The bottom line is this: If the apostles were correct -if they were not confused as Gentry claims – to link the coming of Christ with the end of the age, and the judgment on Jerusalem, then all futurist eschatologies are falsified. Thus, to reiterate, Gentry knows that the foundation of his futurist eschatology is at risk. He MUST prove that the apostles were confused. Unfortunately, instead of doing a cool, calm scholarly review of the book, Gentry has launched into a very personal attack of not just the book, but of me personally. This is truly sad. When one reads his diatribe it is actually easy to understand why Gentry has refused to engage me in formal public debate, even though he has been challenged many times to do so.

With all of this said– and I have much more to say – we turn now to our examination of his article.

AD 70, Matthew 24, Olivet Discourse November 10, 2020.

PMW 2020-098 by Kenneth L. Gentry, Jr.

Gentry opens with this:

One of my readers who thought I was not busy enough sent me a copy of Don Preston’s book Were the Disciples Confused? (At least I think that is the title. The front cover of the book is itself very confusing in this regard. The largest typefont on the cover reads: “Watching for the Parousia.” The spine even has: “Watching for the Parousia: Were Jesus’ Apostles Confused?” It is not until you get to the title page that you find what perhaps is the official title: Were the Disciples Confused?)

This is a review criticism? This is an issue? This is an argument? This is nothing but “hyper-criticism.” Why make a mountain out of such an ant hill? Now, if my book were loaded with grammatical errors, typographical errors, numerous referential problems, then perhaps he would have a bit more to talk about. But, while the book is not perfect– few, if any are – for Gentry to launch his attack on the book with this strikes one as petty, even nit-picking.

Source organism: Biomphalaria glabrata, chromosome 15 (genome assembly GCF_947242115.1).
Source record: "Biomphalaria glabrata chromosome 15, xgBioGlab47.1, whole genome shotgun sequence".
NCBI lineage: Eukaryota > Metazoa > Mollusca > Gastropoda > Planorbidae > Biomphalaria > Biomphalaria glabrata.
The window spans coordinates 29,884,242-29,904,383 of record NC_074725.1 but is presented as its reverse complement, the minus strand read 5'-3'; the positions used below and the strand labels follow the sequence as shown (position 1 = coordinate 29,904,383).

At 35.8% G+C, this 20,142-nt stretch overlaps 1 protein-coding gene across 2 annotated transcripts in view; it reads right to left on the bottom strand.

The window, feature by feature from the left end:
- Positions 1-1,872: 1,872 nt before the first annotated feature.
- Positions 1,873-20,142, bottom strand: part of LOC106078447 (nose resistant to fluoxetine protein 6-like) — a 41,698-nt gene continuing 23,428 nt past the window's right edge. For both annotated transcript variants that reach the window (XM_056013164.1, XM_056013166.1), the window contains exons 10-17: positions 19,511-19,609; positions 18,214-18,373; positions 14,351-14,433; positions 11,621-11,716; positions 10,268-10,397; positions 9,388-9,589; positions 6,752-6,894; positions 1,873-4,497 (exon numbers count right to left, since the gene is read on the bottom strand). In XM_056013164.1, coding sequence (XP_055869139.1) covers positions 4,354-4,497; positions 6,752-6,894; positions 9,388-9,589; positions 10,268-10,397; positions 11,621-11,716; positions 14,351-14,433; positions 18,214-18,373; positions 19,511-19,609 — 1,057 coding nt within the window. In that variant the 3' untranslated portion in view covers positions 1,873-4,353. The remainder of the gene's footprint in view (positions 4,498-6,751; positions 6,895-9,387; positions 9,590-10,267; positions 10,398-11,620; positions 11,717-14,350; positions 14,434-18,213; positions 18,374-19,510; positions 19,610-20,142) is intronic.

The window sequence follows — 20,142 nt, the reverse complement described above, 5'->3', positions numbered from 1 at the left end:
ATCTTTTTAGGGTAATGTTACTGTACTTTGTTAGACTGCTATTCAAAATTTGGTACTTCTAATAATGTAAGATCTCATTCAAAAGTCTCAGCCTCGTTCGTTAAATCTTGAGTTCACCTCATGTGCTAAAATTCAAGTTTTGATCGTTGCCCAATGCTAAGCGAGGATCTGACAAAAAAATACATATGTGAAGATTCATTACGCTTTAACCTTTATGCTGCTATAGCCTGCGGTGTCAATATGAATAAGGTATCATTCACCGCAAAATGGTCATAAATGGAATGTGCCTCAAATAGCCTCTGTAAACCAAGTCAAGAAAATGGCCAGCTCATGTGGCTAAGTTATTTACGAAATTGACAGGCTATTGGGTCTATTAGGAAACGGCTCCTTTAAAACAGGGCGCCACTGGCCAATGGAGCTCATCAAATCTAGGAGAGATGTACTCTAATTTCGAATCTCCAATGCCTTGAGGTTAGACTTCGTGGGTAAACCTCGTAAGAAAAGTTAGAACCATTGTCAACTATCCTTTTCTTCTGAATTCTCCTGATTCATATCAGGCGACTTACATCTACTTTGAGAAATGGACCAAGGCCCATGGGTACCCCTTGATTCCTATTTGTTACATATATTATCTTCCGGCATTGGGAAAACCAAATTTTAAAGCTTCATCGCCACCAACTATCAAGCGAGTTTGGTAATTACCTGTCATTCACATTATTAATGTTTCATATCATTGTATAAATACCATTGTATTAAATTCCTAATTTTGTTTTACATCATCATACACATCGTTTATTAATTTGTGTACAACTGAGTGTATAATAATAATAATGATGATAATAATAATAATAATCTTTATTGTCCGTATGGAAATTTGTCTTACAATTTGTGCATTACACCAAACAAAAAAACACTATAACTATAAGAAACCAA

Just what point is Gentry trying to make, that he focuses on such a minor detail? This is surely grasping at a “broken straw.”
Gentry claims that the front cover is confusing. Well, I must confess to a bit of confusion myself. He says that both the cover and the spine say, “Watching for the Parousia: Were Jesus’ Apostles Confused?” But then he says, “It is not until you get to the title page that you find what perhaps is the official title: “Were the Disciples Confused?).”
As I type this, I am sitting here looking at a copy of my book, and the cover, the spine and the title page all say, “Were Jesus’ Apostles Confused?” I suppose it is possible that Gentry may have an early “first run” copy, in which the title page does have, “Disciples” but in the currently available, edited and corrected form, there is no such “confusion.” (Of the editing of books, there is no end!)

Gentry continues:

As I read through the book I thought that Preston must have left the Church of Christ and joined the Disciples of Christ denomination. For while claiming to be a disciple, he himself is confused. Now having read the book, I too am confused!


Well, yes, it does appear that Gentry is confused! What point is he trying to make by commenting on my denominational affiliation? Is there a logical connection? What does my church affiliation have to do with the content of my book, the validity of my arguments, and the issues raised there? This is a totally irrelevant comment that has no bearing whatsoever on the content of the book or the issue at hand. This is nothing but a smokescreen by Mr. Gentry. It smacks of desperation.

Gentry continues:

Perhaps some day — if I ever finish my several current contractual obligations! — I may find time to engage Preston’s arguments presented in this book. Despite Preston’s insistence that I spend more of my time dealing with him, for now I want simply to show how that in especially one particular chapter (ch. 3) Preston thinks he has accomplished something that he has not. In fact, as he challenges me, he misses my point. Entirely. His third chapter is titled “Jesus’ Earlier Predictions of The Destruction of Jerusalem.” (Besides my many time-dominating obligations, this is another reason I do not set aside my life and deal with him: it is too frustrating to clean up after a bull in a china shop.)


It is interesting that Gentry keeps telling us how busy he is. Well, I am sure he is, but I can assure you that he is not one bit busier than I am, and I am taking the time to address his diatribe here, and will continue to do so, as he offers us other articles. I will comment more on the issue later, but take note of Gentry’s verbiage, as he seeks to poison the minds of his readers. “Preston is like a bull in a china closet!” Reading Preston is just frustrating, be sure and don’t read his stuff!” This is an attempt to poison the well, and an unbecoming “debater’s trick.”

Gentry continues: